round the turn of the century as breed clubs were defining and refining the look and working style of their dogs, they had to make a decision: should they allow breeders to “modernize” their lines by selecting for smaller, lighter, faster dogs? Or should they strive to maintain the breed’s older, more classic form and hunting style? In 1919, the Club du Braque Français
came up with a unique solution: they would do both.
There is a tendency among many breed historians to emphasis a Spanish origin for the pointing dog. Histories of the English pointer and German Shorthaired pointer in particular state that Spanish dogs were major contributors to their makeup. But what is overlooked is the fact that all pointing dogs ultimately trace back to a region that encompassed lands on both sides of the Pyrenees mountains, including parts of modern-day France.
During the earliest period of pointing dog development, from the 13th to the 16th century, French monarchs ruled the birthplace of the pointing dog, the Kingdom of Navarre
. The region only returned to Spanish rule in the mid-1500s and, even then, the area on the north side of the Pyrenees remained under French control and eventually became part of France. So, one could easily argue that French dogs contributed just as much, if not more, than Spanish dogs to the pointing breeds we have today.
Jean Castaing certainly believed this to be true, explaining that the dogs in the region were called French, Spanish or Navarrese Pointers, depending on who you were talking to.
The names fit the dogs perfectly well in each country, but it is obvious that the breed came from Navarre and that it spread over the two sides of that country, which is the nucleus. The proof is that to this day  in the foothills of both slopes of the Pyrenees, the purest type of Braque has been maintained, almost without selection, as a product of the local area. Further south the Burgos Pointer, which bears a strong resemblance, was established. And further north in our country, the various breeds that derived from it were formed.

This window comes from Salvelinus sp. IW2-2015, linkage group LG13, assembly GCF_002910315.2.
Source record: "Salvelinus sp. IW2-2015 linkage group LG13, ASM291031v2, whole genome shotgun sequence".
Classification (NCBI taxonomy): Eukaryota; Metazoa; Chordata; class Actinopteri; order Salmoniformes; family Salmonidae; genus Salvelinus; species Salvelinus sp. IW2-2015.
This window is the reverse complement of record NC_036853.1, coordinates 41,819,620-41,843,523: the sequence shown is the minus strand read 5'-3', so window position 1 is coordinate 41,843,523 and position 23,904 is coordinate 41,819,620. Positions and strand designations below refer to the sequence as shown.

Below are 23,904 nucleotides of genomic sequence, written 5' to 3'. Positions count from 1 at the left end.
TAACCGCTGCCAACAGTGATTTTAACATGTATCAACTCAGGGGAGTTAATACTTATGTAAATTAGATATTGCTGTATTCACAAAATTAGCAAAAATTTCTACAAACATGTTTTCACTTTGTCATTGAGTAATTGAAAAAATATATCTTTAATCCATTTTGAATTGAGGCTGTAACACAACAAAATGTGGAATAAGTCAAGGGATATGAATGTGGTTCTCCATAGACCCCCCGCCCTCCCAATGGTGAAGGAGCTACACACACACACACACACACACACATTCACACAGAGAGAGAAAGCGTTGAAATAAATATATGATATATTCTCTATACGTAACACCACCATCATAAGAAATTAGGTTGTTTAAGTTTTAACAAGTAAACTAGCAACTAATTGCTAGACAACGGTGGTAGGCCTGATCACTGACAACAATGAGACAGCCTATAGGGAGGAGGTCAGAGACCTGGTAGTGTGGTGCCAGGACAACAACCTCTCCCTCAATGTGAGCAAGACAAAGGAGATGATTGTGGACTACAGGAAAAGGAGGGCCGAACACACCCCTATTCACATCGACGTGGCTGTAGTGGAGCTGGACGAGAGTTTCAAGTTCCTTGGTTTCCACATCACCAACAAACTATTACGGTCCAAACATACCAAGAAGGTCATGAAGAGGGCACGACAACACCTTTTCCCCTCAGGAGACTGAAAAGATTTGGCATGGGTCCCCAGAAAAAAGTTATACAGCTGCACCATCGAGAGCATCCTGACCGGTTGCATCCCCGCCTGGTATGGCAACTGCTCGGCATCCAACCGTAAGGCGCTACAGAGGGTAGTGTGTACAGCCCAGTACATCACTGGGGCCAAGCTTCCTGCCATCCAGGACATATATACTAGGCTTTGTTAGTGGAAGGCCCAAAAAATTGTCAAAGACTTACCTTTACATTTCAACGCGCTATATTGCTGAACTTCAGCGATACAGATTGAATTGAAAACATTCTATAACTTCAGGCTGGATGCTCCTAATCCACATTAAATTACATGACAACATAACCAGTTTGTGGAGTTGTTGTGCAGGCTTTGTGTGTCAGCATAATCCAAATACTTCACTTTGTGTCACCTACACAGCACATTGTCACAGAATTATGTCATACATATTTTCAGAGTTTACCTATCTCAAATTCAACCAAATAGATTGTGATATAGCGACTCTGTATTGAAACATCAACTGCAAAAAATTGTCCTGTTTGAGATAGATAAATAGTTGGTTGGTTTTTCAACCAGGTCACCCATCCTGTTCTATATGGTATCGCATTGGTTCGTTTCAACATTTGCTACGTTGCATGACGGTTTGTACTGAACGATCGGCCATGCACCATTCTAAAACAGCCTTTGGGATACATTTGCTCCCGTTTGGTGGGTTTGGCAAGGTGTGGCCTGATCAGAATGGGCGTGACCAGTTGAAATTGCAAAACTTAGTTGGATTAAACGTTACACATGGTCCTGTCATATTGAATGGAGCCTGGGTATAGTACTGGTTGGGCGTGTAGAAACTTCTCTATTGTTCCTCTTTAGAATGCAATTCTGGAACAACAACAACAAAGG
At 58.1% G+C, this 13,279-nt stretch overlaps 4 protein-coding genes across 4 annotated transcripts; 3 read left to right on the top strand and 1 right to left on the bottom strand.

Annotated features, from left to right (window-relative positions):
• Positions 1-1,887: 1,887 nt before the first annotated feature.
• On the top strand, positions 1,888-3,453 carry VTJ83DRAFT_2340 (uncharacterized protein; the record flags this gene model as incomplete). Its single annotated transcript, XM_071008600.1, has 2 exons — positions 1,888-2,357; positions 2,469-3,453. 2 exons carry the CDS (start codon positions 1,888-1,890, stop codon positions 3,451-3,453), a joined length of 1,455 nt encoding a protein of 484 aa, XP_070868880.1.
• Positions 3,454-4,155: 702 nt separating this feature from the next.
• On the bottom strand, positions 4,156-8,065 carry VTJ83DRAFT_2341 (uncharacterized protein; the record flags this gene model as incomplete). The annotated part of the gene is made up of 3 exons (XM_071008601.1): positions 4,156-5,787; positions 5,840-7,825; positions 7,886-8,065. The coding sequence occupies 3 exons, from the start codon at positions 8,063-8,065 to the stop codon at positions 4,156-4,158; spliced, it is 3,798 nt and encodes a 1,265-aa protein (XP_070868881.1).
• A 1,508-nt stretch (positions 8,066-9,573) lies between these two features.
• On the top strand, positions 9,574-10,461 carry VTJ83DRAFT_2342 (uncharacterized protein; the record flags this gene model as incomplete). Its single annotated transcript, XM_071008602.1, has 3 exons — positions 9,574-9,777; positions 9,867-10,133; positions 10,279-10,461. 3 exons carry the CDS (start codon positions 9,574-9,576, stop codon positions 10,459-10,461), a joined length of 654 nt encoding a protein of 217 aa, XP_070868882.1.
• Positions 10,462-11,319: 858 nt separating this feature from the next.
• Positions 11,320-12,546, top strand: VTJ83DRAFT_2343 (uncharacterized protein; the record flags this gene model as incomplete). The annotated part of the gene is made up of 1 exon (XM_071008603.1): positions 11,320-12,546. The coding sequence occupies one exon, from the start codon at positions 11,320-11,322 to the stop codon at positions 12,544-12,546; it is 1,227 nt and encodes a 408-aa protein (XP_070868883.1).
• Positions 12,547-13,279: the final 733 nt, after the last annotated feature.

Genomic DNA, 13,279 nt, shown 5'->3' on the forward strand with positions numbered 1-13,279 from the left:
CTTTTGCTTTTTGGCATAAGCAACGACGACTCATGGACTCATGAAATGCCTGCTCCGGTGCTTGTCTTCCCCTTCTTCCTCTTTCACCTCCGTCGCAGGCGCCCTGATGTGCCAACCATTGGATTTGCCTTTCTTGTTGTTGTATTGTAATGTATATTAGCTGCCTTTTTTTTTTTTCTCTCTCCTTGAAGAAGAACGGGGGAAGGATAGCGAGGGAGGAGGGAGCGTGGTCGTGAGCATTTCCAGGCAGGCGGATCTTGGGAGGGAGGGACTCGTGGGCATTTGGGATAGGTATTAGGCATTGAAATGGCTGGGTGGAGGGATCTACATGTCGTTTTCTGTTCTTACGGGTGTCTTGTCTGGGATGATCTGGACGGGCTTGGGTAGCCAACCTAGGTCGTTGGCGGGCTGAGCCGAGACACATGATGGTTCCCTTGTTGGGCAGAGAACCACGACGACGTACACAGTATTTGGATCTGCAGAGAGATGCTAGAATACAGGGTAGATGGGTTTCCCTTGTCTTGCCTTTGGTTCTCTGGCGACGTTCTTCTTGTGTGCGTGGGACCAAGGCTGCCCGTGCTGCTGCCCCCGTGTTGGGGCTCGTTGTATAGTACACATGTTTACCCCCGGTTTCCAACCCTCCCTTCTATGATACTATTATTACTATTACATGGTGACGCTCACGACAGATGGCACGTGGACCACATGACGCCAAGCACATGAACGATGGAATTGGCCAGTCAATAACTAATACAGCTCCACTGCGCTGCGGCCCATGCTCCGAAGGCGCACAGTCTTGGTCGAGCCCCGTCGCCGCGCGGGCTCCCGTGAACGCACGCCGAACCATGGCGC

Castaing was referring to the classic southern pointing dog’s large, short-haired brown and white coat; it’s long ears; and it’s loose fitting skin. As a gundog, it was highly regarded by French hunters and renowned for its ability to work all day, especially in hot, arid regions. It hunted with the classic style that had proven so valuable to hunters for centuries.
.. [The old braques] searched slowly, at a trot, even walking sometimes. But they often hunted all day long, for days on end, under a blazing sun, on rocky, thorny ground, hilly and cut into small parcels, separated by hedges; in winter they slogged through the sticky mud, on marshy ground, in woods choked with brambles. How could these dogs have been built other than like good foot soldiers? If they had been horses, they would have been much closer to Percherons than the winners at the Chantilly racetrack.
For many years these braques du pays (country braques), as they were most often called, were fairly common throughout much of France. When small populations of them became isolated and took on a different look or hunting style, they developed into regional varieties and eventually into separate breeds. But as wave after wave of English dogs arrived in the mid to late 1800s, the old style braques fell out of favor and retreated to their place of origin, the south of France, where traditional hunting styles were still maintained.